It certainly jolted me out of my dog apathy, because before I lost Belle I would only have said, “I’m sorry” to hear that a friend had lost a dog, and not known the pain they were going through.  I know better now.

In one of my more tearful moments, I turned to Mike and said, “Where is she?”

“Don’t you know?” he replied.  “All dogs go to heaven.”

I smiled at the sweet remark, and couldn’t help feeling comforted.  My mom glanced over at Griffey, her other dog, and said, “Just look at her.  You can’t tell me dogs don’t have souls.”

Either way, I can guarantee you she had spirit.


Filed under UpWORD (Beauty)

10 responses to “All Dogs Go to Heaven

  1. Kelly

    Such a sweet tribute to Belle. It brought tears to my eyes.
    I hope each passing day gets easier on all of you.

  2. Linds

    Oh sister, I love your recent doggy posts!

    My deepest condolences to you and your family. I’m so sorry for your loss; Belle was a fabulous member and loyal to the end. I wish I had gotten to play with her. And you had me at “rescue”; all these designer dogs get on my nerves when so many amazing pets need to be rescued! The thing so many people don’t realize is that an animal you rescue (instead of sought & bought for it’s design) will be thankful to repay that kindness for the rest of their days!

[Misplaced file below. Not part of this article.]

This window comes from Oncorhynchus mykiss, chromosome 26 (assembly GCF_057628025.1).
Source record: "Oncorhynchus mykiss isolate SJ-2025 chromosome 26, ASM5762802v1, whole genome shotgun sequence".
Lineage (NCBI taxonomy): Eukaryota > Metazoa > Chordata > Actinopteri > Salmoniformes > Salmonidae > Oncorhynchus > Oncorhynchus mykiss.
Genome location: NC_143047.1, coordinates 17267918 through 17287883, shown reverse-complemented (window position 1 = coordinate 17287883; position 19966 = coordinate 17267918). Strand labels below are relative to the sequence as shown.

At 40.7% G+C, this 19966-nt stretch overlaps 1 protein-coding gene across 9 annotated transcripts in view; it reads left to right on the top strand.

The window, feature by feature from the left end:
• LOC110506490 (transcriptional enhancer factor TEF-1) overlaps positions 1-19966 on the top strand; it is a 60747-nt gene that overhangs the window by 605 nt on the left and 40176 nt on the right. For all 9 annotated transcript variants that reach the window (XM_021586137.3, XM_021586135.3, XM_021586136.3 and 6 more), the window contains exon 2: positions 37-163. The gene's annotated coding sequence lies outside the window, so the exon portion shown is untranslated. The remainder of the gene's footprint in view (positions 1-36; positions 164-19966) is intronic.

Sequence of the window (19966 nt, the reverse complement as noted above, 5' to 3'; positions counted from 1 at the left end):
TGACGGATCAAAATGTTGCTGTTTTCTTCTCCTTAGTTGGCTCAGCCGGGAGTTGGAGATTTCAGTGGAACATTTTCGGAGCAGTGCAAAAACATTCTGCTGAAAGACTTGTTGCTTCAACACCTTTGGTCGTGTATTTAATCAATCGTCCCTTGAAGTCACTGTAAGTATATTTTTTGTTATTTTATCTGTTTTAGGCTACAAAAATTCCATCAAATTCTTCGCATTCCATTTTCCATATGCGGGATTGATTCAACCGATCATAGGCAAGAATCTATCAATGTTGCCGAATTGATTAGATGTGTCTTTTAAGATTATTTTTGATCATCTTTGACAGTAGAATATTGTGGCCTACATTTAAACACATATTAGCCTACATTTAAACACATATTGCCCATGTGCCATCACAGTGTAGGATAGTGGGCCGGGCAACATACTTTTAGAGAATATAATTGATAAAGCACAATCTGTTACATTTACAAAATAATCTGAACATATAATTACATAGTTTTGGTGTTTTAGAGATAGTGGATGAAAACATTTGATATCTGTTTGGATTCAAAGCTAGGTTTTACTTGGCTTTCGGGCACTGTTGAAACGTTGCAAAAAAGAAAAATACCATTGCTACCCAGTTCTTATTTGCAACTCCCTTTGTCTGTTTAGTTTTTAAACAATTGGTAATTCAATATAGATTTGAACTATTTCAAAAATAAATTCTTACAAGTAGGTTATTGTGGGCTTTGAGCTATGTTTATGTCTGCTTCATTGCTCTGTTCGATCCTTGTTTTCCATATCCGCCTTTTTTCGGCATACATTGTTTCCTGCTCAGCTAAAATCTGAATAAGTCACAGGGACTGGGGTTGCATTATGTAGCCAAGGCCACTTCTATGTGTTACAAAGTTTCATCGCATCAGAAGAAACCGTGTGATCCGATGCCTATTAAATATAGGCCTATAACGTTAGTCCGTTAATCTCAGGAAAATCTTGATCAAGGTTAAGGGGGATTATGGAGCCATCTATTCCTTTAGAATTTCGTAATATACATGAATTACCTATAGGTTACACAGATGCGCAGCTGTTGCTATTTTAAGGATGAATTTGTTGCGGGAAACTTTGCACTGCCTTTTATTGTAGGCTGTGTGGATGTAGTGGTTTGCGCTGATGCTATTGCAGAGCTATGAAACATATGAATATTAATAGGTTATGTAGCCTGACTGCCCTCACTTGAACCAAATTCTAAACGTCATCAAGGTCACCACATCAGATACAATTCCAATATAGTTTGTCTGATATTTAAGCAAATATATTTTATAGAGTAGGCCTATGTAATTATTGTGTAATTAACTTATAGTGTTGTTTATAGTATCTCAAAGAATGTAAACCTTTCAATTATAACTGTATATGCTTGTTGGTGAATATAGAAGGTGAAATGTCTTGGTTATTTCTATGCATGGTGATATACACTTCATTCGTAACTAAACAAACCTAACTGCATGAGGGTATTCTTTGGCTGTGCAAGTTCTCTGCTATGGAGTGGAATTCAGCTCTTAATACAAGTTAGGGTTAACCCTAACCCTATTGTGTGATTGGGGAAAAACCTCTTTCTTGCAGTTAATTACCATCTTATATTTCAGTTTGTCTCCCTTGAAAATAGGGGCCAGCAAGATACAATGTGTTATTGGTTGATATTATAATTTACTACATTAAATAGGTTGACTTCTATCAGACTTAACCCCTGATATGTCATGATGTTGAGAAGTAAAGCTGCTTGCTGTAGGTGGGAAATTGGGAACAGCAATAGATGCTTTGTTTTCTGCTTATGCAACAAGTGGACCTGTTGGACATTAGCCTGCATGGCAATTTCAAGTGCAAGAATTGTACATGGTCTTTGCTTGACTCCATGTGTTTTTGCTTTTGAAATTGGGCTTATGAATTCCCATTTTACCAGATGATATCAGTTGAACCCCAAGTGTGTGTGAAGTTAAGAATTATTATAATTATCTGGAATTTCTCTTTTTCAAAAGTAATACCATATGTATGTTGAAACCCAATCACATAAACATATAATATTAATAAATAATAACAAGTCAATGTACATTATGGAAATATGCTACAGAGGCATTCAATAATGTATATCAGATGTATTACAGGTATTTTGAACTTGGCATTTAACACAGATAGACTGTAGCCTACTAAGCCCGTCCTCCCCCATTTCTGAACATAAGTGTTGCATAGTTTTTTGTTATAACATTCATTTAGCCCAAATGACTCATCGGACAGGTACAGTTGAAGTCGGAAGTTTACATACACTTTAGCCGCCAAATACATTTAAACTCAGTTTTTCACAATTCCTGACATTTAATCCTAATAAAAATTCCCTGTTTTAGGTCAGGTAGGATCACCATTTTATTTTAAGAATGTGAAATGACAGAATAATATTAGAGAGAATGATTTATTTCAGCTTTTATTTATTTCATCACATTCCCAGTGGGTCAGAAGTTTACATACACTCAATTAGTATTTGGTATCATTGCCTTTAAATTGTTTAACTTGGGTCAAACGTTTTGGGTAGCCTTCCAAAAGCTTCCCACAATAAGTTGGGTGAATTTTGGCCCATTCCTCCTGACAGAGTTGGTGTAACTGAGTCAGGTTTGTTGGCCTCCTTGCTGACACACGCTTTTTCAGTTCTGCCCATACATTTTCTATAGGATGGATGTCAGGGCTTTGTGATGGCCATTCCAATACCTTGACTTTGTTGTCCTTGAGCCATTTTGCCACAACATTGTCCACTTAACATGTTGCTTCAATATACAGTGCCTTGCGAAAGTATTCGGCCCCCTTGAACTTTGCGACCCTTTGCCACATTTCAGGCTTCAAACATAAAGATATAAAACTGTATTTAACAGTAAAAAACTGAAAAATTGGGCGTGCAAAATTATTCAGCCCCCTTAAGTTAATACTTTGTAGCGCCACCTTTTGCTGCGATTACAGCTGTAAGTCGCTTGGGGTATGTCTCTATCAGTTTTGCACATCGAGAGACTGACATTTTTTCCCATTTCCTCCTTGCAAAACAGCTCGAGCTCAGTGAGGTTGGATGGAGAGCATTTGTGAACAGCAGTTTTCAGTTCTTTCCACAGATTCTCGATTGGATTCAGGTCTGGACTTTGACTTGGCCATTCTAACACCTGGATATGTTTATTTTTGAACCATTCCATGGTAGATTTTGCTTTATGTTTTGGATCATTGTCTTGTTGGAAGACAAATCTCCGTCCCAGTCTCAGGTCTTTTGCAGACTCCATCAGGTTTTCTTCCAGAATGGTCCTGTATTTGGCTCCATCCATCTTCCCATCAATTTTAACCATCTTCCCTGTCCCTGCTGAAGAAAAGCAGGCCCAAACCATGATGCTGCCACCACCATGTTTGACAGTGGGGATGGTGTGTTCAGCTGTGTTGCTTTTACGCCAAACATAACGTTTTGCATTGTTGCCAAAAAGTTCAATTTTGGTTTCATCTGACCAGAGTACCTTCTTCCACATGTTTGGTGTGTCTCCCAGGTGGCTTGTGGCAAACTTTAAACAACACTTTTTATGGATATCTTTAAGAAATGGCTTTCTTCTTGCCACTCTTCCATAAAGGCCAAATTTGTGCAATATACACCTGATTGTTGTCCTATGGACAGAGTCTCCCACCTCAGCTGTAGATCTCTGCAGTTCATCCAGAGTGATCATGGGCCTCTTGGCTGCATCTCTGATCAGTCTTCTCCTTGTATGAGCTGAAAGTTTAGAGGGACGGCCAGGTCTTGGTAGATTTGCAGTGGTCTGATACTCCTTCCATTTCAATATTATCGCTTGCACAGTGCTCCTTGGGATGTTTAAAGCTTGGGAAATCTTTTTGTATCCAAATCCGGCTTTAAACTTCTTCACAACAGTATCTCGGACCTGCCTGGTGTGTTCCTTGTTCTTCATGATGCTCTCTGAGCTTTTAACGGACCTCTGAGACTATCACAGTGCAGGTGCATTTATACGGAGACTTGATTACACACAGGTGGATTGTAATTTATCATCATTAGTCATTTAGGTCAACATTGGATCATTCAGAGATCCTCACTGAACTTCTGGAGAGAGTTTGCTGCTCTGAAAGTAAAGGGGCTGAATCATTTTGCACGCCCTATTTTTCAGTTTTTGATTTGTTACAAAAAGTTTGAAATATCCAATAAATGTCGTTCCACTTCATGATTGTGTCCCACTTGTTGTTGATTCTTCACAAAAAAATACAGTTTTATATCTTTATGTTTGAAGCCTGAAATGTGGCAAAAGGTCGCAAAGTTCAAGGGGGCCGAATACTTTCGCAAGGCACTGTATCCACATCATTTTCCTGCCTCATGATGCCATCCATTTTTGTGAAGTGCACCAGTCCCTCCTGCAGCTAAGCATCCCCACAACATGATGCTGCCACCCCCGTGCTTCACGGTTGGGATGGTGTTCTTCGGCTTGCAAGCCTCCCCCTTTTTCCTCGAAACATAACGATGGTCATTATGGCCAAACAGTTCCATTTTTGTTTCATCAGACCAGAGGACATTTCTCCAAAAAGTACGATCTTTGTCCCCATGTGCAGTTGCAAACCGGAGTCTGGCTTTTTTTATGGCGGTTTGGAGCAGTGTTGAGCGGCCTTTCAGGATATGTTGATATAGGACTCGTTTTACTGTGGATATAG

True animal lovers adopt (in my opinion) and many discarded pets are of desirable breed anyway. Our dogs at “home” have always been rescued and each has been very special. My dad’s current sidekick is a dog who wandered in from the field, emaciated and obviously beaten. “Buddy” now accompanies him everywhere and has become sort of the church mascot. The secretaries have dog bones on their desks and Bud proudly trots in to work with dad each day. He’s great with their grandkids and my arrival protocol is not complete each time I visit until we’ve had a good wrestle. Yes, he’s stinky sometimes after a swim in the river, but sometimes babies are stinky. Sometimes I’m stinky. And a good pointer for all stinky living things- human, canine, feline, or otherwise- BATHE. It works just the same for all of us 😉